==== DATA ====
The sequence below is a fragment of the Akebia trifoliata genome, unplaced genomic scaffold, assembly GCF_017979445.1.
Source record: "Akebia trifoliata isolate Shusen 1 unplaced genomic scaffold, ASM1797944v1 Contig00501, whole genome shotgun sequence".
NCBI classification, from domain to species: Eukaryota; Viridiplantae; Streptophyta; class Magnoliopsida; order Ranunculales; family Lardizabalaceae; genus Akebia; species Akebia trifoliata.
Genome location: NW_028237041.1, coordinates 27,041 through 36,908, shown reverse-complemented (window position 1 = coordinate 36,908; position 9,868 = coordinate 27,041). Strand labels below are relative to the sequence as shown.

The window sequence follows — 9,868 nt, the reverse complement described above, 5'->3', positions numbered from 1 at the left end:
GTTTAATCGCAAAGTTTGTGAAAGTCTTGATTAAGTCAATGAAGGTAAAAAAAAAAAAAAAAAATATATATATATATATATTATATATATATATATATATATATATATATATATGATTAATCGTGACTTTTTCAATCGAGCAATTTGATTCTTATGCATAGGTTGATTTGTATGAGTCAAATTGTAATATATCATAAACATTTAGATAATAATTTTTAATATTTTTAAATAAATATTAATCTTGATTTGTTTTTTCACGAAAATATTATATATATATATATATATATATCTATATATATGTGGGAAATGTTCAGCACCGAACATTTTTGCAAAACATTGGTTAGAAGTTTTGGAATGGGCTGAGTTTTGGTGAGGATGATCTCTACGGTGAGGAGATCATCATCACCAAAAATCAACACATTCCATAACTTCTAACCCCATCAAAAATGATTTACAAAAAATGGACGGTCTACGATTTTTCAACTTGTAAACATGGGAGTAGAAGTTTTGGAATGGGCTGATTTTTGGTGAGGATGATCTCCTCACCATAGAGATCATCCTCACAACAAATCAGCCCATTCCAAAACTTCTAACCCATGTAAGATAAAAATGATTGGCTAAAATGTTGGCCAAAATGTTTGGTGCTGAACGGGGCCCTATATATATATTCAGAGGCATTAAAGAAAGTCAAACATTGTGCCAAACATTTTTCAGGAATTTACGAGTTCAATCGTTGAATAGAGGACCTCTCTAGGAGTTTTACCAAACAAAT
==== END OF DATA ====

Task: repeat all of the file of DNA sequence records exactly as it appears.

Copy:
The sequence below is a fragment of the Akebia trifoliata genome, unplaced genomic scaffold, assembly GCF_017979445.1.
Source record: "Akebia trifoliata isolate Shusen 1 unplaced genomic scaffold, ASM1797944v1 Contig00501, whole genome shotgun sequence".
NCBI classification, from domain to species: Eukaryota; Viridiplantae; Streptophyta; class Magnoliopsida; order Ranunculales; family Lardizabalaceae; genus Akebia; species Akebia trifoliata.
Genome location: NW_028237041.1, coordinates 27,041 through 36,908, shown reverse-complemented (window position 1 = coordinate 36,908; position 9,868 = coordinate 27,041). Strand labels below are relative to the sequence as shown.

The window sequence follows — 9,868 nt, the reverse complement described above, 5'->3', positions numbered from 1 at the left end:
GTTTAATCGCAAAGTTTGTGAAAGTCTTGATTAAGTCAATGAAGGTAAAAAAAAAAAAAAAAAATATATATATATATATATTATATATATATATATATATATATATATATATATGATTAATCGTGACTTTTTCAATCGAGCAATTTGATTCTTATGCATAGGTTGATTTGTATGAGTCAAATTGTAATATATCATAAACATTTAGATAATAATTTTTAATATTTTTAAATAAATATTAATCTTGATTTGTTTTTTCACGAAAATATTATATATATATATATATATATATCTATATATATGTGGGAAATGTTCAGCACCGAACATTTTTGCAAAACATTGGTTAGAAGTTTTGGAATGGGCTGAGTTTTGGTGAGGATGATCTCTACGGTGAGGAGATCATCATCACCAAAAATCAACACATTCCATAACTTCTAACCCCATCAAAAATGATTTACAAAAAATGGACGGTCTACGATTTTTCAACTTGTAAACATGGGAGTAGAAGTTTTGGAATGGGCTGATTTTTGGTGAGGATGATCTCCTCACCATAGAGATCATCCTCACAACAAATCAGCCCATTCCAAAACTTCTAACCCATGTAAGATAAAAATGATTGGCTAAAATGTTGGCCAAAATGTTTGGTGCTGAACGGGGCCCTATATATATATTCAGAGGCATTAAAGAAAGTCAAACATTGTGCCAAACATTTTTCAGGAATTTACGAGTTCAATCGTTGAATAGAGGACCTCTCTAGGAGTTTTACCAAACAAAT